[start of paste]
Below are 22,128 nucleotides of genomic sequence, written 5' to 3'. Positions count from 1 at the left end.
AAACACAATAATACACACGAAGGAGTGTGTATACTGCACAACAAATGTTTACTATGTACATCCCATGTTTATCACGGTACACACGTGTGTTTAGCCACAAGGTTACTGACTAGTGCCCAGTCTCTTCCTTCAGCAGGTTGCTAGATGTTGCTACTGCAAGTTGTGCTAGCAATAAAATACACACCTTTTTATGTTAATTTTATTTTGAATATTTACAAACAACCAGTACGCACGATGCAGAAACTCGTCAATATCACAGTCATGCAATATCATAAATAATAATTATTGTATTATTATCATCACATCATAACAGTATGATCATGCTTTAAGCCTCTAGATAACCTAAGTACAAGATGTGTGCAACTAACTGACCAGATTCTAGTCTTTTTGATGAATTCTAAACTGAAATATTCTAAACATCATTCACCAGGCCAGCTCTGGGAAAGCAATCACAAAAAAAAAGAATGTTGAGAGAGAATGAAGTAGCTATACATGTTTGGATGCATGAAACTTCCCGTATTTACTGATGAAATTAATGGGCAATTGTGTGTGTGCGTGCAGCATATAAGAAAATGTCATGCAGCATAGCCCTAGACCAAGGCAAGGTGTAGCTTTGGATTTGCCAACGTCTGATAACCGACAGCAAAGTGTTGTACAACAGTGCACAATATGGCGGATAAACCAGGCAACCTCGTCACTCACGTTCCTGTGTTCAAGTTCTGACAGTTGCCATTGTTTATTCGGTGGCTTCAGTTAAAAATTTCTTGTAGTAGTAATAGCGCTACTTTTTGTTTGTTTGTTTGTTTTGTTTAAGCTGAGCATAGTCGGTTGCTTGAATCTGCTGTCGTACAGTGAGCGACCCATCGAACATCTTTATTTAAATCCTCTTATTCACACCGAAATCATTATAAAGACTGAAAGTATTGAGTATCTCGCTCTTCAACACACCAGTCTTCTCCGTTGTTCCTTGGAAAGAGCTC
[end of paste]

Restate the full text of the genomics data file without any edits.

Below are 22,128 nucleotides of genomic sequence, written 5' to 3'. Positions count from 1 at the left end.
AAACACAATAATACACACGAAGGAGTGTGTATACTGCACAACAAATGTTTACTATGTACATCCCATGTTTATCACGGTACACACGTGTGTTTAGCCACAAGGTTACTGACTAGTGCCCAGTCTCTTCCTTCAGCAGGTTGCTAGATGTTGCTACTGCAAGTTGTGCTAGCAATAAAATACACACCTTTTTATGTTAATTTTATTTTGAATATTTACAAACAACCAGTACGCACGATGCAGAAACTCGTCAATATCACAGTCATGCAATATCATAAATAATAATTATTGTATTATTATCATCACATCATAACAGTATGATCATGCTTTAAGCCTCTAGATAACCTAAGTACAAGATGTGTGCAACTAACTGACCAGATTCTAGTCTTTTTGATGAATTCTAAACTGAAATATTCTAAACATCATTCACCAGGCCAGCTCTGGGAAAGCAATCACAAAAAAAAAGAATGTTGAGAGAGAATGAAGTAGCTATACATGTTTGGATGCATGAAACTTCCCGTATTTACTGATGAAATTAATGGGCAATTGTGTGTGTGCGTGCAGCATATAAGAAAATGTCATGCAGCATAGCCCTAGACCAAGGCAAGGTGTAGCTTTGGATTTGCCAACGTCTGATAACCGACAGCAAAGTGTTGTACAACAGTGCACAATATGGCGGATAAACCAGGCAACCTCGTCACTCACGTTCCTGTGTTCAAGTTCTGACAGTTGCCATTGTTTATTCGGTGGCTTCAGTTAAAAATTTCTTGTAGTAGTAATAGCGCTACTTTTTGTTTGTTTGTTTGTTTTGTTTAAGCTGAGCATAGTCGGTTGCTTGAATCTGCTGTCGTACAGTGAGCGACCCATCGAACATCTTTATTTAAATCCTCTTATTCACACCGAAATCATTATAAAGACTGAAAGTATTGAGTATCTCGCTCTTCAACACACCAGTCTTCTCCGTTGTTCCTTGGAAAGAGCTC